FEATURED POST

Why Texas’ ‘death penalty capital of the world’ stopped executing people

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Since the Supreme Court legalized capital punishment in 1976, Harris County, Texas, has executed 126 people. That's more executions than every individual state in the union, barring Texas itself.
Harris County's executions account for 23 percent of the 545 people Texas has executed. On the national level, the state alone is responsible for more than a third of the 1,465 people put to death in the United States since 1976.
In 2017, however, the county known as the "death penalty capital of the world" and the "buckle of the American death belt" executed and sentenced to death a remarkable number of people: zero.
This is the first time since 1985 that Harris County did not execute any of its death row inmates, and the third year in a row it did not sentence anyone to capital punishment either.
The remarkable statistic reflects a shift the nation is seeing as a whole.
“The practices that the Harris County District Attorney’s Office is following are also signifi…

7th Oklahoma death row inmate now eligible for execution date

Oklahoma State Penitentiary
Oklahoma State Penitentiary
The U.S. Supreme Court rejected the final appeal on Monday of Oklahoma death row inmate Scott Eizember, whose 2003 crime spree resulted in the deaths of an elderly couple.

Since Eizember has exhausted his appeals, Oklahoma Attorney General Scott Pruitt would normally ask the Oklahoma Court of Criminal Appeals to set an execution date.

However, Pruitt has asked that all executions be delayed until the Oklahoma Department of Corrections finishes a report on the state's lethal injection process. Pruitt told the state appeals court in January that it would be inappropriate to move forward with executions while the protocol is being investigated.

Pruitt said he would not request an execution date until at least 150 days after the corrections department has issued its report.

The state has not executed an inmate since January 2015.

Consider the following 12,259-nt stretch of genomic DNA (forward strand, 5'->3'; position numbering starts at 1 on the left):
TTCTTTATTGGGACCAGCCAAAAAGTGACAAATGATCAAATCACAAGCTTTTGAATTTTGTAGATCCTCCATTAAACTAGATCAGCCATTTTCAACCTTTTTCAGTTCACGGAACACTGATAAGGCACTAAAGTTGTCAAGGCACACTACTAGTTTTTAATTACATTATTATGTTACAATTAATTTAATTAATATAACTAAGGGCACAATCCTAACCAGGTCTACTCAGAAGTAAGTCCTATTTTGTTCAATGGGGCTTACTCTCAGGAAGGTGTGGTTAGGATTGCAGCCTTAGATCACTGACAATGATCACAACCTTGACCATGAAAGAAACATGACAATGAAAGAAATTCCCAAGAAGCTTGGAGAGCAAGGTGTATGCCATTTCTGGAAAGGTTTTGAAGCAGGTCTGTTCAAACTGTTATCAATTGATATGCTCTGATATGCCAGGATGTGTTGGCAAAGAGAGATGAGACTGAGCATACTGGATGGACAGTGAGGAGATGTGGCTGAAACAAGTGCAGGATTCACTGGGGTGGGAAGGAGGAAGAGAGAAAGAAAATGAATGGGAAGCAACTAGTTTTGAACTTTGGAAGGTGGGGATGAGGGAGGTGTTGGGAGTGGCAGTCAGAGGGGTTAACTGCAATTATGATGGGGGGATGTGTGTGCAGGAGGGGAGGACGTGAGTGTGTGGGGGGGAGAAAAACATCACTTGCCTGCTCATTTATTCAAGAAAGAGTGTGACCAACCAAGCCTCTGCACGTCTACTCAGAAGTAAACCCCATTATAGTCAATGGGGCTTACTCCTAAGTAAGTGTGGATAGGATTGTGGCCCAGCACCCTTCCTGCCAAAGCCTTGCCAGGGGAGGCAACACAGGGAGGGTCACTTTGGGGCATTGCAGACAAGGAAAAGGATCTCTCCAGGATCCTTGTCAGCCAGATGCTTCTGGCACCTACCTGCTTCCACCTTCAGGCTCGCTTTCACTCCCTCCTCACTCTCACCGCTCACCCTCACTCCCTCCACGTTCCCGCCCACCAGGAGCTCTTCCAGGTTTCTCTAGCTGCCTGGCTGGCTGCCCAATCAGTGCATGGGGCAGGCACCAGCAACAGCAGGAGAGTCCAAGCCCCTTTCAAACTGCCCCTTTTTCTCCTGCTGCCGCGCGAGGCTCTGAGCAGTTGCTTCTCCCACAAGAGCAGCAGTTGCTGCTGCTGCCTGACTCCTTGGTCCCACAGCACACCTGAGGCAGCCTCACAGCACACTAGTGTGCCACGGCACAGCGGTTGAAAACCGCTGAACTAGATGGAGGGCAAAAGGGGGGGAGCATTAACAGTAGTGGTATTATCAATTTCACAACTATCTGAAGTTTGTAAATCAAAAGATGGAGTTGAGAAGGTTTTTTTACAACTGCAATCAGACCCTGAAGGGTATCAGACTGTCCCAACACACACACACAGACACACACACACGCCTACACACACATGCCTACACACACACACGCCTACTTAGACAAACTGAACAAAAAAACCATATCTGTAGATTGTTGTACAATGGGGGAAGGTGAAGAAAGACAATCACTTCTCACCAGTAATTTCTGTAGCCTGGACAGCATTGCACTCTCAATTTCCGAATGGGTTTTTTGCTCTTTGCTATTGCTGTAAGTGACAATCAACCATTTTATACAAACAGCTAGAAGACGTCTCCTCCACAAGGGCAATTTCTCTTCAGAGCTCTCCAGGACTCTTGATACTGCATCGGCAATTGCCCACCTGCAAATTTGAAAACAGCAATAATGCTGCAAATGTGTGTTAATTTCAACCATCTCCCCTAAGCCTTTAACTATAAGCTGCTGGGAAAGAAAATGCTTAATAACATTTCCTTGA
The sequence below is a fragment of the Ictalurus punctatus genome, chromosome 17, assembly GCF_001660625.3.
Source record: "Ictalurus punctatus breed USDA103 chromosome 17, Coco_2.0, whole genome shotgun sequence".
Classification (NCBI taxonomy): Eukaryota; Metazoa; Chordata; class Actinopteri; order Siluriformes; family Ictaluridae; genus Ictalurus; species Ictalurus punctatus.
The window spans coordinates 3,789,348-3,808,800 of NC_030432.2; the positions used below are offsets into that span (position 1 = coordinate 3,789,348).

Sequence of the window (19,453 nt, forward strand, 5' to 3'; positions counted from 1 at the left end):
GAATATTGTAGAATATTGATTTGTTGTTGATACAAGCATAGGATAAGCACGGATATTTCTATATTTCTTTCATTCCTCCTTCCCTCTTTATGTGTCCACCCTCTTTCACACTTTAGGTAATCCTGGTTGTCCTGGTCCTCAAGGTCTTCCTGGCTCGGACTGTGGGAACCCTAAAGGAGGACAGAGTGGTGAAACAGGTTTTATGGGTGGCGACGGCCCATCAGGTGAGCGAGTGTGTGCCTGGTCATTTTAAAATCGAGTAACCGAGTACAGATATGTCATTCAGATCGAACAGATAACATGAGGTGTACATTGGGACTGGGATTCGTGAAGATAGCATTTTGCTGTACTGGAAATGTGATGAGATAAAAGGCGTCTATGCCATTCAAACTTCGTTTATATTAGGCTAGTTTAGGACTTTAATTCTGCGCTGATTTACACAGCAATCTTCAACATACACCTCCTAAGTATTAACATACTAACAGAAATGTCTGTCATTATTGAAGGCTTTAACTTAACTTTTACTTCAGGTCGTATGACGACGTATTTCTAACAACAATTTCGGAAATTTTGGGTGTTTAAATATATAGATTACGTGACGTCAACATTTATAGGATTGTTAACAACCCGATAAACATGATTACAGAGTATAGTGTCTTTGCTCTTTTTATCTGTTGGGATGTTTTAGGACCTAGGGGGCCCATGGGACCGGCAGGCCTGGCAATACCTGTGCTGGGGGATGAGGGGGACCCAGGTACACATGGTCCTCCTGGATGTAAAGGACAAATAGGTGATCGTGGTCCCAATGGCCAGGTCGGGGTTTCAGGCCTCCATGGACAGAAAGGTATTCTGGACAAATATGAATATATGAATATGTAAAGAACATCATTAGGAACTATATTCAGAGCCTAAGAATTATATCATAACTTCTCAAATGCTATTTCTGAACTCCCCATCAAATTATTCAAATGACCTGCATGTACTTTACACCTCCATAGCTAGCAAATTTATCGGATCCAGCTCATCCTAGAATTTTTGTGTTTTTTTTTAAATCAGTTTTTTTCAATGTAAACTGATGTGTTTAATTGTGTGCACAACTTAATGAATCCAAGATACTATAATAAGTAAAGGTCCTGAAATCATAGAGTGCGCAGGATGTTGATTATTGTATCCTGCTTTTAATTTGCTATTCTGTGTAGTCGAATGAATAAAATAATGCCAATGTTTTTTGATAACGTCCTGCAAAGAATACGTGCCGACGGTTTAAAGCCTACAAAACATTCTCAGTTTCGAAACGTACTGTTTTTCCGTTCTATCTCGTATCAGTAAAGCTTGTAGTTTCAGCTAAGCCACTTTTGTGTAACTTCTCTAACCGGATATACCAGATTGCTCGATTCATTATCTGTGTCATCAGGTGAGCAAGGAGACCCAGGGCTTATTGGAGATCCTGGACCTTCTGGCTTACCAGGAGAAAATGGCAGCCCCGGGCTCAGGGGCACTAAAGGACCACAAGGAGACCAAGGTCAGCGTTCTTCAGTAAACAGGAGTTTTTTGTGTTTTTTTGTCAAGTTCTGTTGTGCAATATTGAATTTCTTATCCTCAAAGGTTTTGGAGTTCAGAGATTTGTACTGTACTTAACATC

There are now 7 Oklahoma death row inmates who have exhausted their appeals.

The investigation of the state's lethal injection protocol was prompted by the discovery that a pharmacy had delivered the wrong drugs for the Sept. 30 execution of Richard Glossip.

Before that, the constitutionality of the state's lethal injection protocol had gone all the way to the U.S. Supreme Court and was narrowly upheld. The challenge stemmed from the trouble-plagued execution in 2013 of Clayton Lockett.

Eizember, who is now 55, was given the death penalty for killing A.J. Cantrell in the Creek County town of Depew.

Eizember had taken Cantrell and his wife, Patsy, hostage in their home; A.J. Cantrell grabbed his shotgun and shot at Eizember, but his shot killed his own wife. Eizember then beat Cantrell to death with the gun.

Eizember was convicted of 2nd-degree felony murder for Patsy Cantrell's death.

After killing Cantrell, he shot a man and beat a woman who were related to his ex-girlfriend and lived across the street from the Cantrells. After days in hiding, he forced a couple to drive him to Texas, then beat the husband and tried to shoot the wife before he was captured.

The 10th U.S. Circuit Court of Appeals rejected his arguments last year that 2 jurors in his trial should have been excused because they were improperly biased in favor of the death penalty.

The U.S. Supreme Court on Monday declined without comment to review the appeals court decision.

Source: The Oklahoman, June 14, 2016

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